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Can the US CPI Break the Dollar out of its Consolidation?

Can the US CPI Break the Dollar out of its Consolidation?

Overview: Stocks and bonds are trading higher, and the dollar is narrowly mixed ahead of the December US CPI report. Most of the large bourses in Asia Pacific advanced, led by Japan to new 30-year-plus highs. Hong Kong's Hang Seng snapped seven-day slide to post its first gain of 2024. Europe's Stoxx 600 is up about 0.33%, to recoup most of its losses in the past two sessions. US index futures enjoy a modest upside bias. Benchmark 10-year yields in Europe are off 3-6 bp, with the peripheral premiums narrowing slightly. The 10-year US Treasury yield is off four basis points to slightly below 3.99%. The yield has remained in the range set after last Friday's jobs report and soft ISM services (~3.95%-4.10%). The futures market has about a 70% chance of that the first Fed cut is delivered in March. 

The dollar's broad consolidative tone has continued into today. It is sporting a slightly softer profile against the G10 currencies. Of note, after surging against the yen yesterday, the dollar has stalled today. The euro and sterling edged a little higher before being sold in early European turnover, where they have steadied. Emerging market currencies are mixed, but central and eastern European currencies are underperforming. The South Korean won, and Philippine peso are recovering from their recent declines. Gold is trading quietly and remains within the range set on Monday (~$2017-$2047). February WTI is inside yesterday's range (~$71-$73.60) and remains within the range set on Monday as well.  

Asia Pacific 

China will report December CPI and PPI tomorrow. 

The deflationary forces are seen easing slightly. In November, consumer prices were 0.5% lower than a year ago. The CPI is expected to have finished last year at -0.4%. The risk is that the smaller decline in pork prices and gains in fresh produce prices produces less deflation. Excluding food and energy prices, the core CPI may be little changed around 0.6% year-over-year, where was in October and November. Producer prices have been falling on a year-over-year basis since October 2022. Downside pressure has eased since the middle of last year when the PPI was -5.4% year-over-year. The PPI was -3.0% in November and may have moderated.

Australia's November goods trade surplus jumped to A$11.4 bln (from A$7.7 bln) to $7.3 bln in October. It was than 50% higher than expectations and is the largest surplus since March. the goods surplus fell last year. Through November, the average monthly surplus was about A$10.1 bln. In the first 11 months in 2022 the average trade surplus was A$11.5 bln. Still, it is well above the A$5.77 bln average in the Jan-Nov 2019 period pre-Covid. Exports have fallen on average 0.6% a month in through November last year. They rose by an average of 1.1% a month in 2022. These figures are by value not volume, so they are reflective of price changes as well as volumes. Australia's good imports plunged by 7.9% in November and are off an average of 0.2% a month through November. In 2022, imports rose an average of 1.0% a month. Exports of coal, coke and briquettes rose by almost 7%, likely reflected Chinese demand. The decline in imports appears to reflect consumer goods, which may speak to weakening domestic demand.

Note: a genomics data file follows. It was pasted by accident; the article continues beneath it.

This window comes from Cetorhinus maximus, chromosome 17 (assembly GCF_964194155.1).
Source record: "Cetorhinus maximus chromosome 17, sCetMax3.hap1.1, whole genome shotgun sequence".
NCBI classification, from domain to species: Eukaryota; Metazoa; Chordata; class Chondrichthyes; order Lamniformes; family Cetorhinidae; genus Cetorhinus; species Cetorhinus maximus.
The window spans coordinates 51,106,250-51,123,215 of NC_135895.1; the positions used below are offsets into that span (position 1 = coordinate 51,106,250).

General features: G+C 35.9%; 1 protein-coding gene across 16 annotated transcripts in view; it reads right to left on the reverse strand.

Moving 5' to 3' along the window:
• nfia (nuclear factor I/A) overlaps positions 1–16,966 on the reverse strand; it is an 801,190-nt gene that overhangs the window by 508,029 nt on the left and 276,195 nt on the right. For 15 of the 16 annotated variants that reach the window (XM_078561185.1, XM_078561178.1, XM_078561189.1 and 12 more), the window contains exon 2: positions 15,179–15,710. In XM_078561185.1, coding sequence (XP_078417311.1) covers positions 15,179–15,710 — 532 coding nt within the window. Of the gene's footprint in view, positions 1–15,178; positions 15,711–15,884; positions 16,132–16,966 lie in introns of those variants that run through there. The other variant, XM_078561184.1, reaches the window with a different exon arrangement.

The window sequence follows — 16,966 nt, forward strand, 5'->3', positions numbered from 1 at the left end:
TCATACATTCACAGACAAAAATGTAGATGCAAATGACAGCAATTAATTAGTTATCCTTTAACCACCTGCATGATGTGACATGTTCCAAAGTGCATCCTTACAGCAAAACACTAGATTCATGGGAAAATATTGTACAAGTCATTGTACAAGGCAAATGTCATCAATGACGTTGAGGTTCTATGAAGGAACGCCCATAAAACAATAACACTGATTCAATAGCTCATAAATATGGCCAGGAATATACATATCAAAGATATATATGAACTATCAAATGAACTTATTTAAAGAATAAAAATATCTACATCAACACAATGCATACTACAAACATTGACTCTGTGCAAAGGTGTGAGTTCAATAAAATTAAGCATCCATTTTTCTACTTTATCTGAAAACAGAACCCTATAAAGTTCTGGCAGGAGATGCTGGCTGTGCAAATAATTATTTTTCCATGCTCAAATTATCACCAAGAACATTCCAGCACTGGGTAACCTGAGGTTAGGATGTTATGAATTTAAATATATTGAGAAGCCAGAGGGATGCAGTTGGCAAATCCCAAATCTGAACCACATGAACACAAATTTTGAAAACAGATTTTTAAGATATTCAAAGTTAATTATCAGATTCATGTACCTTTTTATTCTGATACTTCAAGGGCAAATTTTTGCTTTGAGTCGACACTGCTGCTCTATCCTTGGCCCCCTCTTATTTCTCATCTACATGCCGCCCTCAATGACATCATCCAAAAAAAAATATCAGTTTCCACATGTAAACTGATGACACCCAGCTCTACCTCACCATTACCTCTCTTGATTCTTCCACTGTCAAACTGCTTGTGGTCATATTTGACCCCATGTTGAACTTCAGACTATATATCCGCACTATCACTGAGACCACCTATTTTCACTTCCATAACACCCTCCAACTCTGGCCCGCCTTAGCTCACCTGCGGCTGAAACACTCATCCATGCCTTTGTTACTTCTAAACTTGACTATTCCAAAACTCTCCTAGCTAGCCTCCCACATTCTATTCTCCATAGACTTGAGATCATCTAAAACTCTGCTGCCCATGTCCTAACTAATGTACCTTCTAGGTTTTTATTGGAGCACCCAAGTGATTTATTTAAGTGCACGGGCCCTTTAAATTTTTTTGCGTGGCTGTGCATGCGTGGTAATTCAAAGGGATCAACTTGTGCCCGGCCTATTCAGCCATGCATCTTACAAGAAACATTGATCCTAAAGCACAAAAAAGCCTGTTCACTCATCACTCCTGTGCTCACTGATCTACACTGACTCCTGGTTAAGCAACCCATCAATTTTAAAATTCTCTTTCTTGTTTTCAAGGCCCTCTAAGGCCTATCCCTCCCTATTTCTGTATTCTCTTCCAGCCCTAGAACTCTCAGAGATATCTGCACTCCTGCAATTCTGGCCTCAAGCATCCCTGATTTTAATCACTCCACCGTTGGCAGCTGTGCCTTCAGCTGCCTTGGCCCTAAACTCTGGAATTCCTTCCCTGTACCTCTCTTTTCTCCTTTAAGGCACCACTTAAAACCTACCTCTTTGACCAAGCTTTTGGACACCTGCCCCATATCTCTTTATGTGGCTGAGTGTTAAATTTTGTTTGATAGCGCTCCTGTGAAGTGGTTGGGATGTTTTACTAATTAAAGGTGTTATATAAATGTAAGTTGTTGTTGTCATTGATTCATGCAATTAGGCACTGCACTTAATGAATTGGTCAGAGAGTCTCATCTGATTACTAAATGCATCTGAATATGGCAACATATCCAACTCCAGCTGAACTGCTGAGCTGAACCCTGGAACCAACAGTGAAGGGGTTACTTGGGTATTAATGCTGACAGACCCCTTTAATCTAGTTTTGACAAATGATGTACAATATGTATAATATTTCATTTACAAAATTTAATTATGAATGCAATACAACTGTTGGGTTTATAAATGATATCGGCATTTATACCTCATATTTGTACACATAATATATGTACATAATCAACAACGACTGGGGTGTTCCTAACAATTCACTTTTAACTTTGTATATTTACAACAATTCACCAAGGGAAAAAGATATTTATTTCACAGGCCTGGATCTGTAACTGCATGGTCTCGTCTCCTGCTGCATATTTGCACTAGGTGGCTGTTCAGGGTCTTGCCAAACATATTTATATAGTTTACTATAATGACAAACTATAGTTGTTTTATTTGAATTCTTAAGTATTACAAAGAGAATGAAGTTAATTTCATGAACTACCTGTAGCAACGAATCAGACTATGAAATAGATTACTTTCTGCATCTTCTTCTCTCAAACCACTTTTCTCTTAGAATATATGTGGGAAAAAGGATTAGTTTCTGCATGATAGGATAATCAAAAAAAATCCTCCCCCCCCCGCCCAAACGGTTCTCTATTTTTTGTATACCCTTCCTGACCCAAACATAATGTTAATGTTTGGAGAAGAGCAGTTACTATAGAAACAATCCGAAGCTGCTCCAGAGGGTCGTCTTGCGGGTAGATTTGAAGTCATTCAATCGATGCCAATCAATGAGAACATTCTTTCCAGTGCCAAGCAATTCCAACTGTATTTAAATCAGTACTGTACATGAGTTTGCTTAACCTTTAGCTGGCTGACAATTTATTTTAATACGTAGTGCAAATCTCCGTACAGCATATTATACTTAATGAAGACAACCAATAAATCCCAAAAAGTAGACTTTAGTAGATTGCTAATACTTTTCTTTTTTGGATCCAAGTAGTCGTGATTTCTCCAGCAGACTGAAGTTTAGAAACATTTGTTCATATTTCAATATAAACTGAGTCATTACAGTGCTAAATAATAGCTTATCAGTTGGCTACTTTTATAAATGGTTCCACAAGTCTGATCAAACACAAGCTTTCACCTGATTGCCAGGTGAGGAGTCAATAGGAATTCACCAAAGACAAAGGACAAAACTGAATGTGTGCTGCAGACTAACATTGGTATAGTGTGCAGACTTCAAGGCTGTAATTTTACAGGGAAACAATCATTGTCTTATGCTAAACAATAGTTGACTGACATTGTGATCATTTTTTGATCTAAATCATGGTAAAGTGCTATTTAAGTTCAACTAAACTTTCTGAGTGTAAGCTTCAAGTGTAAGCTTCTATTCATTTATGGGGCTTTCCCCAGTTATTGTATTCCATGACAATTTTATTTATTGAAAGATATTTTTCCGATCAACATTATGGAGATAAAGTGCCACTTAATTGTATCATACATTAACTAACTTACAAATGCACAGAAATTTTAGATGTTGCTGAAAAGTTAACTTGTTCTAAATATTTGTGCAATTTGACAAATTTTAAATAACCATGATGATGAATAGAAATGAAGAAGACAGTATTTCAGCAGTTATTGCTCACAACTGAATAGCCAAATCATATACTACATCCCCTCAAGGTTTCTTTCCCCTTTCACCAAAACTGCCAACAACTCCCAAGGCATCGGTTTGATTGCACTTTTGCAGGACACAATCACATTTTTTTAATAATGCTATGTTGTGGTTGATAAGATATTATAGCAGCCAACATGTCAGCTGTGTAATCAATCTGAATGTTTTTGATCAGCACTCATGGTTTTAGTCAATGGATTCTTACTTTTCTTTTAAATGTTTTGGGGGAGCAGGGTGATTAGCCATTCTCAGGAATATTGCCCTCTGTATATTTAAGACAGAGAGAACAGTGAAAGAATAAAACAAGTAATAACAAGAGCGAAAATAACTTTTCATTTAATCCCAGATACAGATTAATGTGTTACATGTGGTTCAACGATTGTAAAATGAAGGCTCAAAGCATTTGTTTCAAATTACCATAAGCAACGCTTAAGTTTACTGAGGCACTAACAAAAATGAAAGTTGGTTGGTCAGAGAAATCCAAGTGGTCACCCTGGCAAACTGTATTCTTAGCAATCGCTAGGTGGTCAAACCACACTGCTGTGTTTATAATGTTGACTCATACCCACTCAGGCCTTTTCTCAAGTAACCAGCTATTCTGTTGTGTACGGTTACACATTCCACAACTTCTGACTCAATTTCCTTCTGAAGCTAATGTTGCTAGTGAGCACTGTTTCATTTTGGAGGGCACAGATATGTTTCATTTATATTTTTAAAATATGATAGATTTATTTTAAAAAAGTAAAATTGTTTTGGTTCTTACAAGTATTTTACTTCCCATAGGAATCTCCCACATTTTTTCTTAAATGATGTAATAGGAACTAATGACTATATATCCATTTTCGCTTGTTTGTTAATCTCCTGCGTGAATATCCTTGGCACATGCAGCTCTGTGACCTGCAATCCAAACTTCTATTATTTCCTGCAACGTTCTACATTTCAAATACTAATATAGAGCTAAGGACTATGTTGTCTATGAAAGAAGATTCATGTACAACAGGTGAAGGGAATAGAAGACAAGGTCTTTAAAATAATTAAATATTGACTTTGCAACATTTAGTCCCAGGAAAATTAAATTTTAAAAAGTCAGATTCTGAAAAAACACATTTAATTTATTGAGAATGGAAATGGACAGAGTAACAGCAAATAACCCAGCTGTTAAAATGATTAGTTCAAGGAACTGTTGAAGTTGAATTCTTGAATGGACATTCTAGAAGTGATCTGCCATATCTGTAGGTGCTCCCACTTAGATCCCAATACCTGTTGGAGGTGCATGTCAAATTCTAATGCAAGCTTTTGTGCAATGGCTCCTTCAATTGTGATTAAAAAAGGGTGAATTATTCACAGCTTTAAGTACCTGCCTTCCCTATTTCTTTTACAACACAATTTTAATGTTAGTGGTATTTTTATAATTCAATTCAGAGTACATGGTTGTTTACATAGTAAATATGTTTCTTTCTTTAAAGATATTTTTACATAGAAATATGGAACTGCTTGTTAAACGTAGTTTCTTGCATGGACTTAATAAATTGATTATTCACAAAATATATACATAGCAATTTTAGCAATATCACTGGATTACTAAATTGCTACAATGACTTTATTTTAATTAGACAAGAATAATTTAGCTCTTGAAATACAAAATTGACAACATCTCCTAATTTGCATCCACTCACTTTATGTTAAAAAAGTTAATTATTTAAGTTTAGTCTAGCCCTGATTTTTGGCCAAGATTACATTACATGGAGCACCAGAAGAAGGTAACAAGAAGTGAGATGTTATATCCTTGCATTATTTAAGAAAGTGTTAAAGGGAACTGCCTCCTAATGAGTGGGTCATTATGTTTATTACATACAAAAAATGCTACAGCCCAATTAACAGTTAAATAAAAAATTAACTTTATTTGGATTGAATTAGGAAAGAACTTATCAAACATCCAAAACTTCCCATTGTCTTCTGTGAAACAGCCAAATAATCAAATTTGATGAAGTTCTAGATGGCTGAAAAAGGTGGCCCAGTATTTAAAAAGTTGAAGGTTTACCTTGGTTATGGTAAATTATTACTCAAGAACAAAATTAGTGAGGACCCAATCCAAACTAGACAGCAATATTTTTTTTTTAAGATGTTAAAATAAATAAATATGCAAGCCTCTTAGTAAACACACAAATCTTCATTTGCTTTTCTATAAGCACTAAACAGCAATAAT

The dollar extended its gains in the North American session to almost JPY145.85 but is holding below it today. Recall that the high set after last Friday's jobs report was near JPY146.00. That area also corresponds to the (50%) retracement of the greenback's slide from the high set in the middle of November (~JPY151.90). Above there, the next retracement (61.8%) is slightly below JPY147.50. The Australian dollar is more typical of the consolidation seen in the foreign exchange market this week. It remains well within the range set before last weekend (~$0.6650-$0.6750). It has found support this week around $0.6680. It has not traded above $0.6735. The Chinese yuan is snapping a three-day decline to post minor gains. The dollar opened lower and fell to almost CNY7.1550 before finding bids that lifted it back toward CNY7.1635. The dollar's reference rate was set at CNY7.1087 (CNY7.1055 on Wednesday). The average in Bloomberg's survey was CNY7.1696 (CNY7.1625 previously). The gap is among the largest in recent weeks.


Recent news that European Council President Michel will leave his post early if he is elected to the European Parliament has renewed speculation about the European Commission. 

There has been talk for several months that former ECB President Draghi is keen. The current head of the European Commission von der Leyen is thought to be interested in a second term, though there also had been some talk of interest in NATO. Michel's term ends in November. If he wins a seat in the European Parliament, he would like to resign in July. After the election, there is much deal making to form the new European Commission and a few other senior posts. In that melee the follows the European parliament election deals are struck and that could involve a replacement for Michel. If that fails, the role could be filled by Hungary's Prime Minister Orban, which holds the rotating six-month EU presidency in H2 24.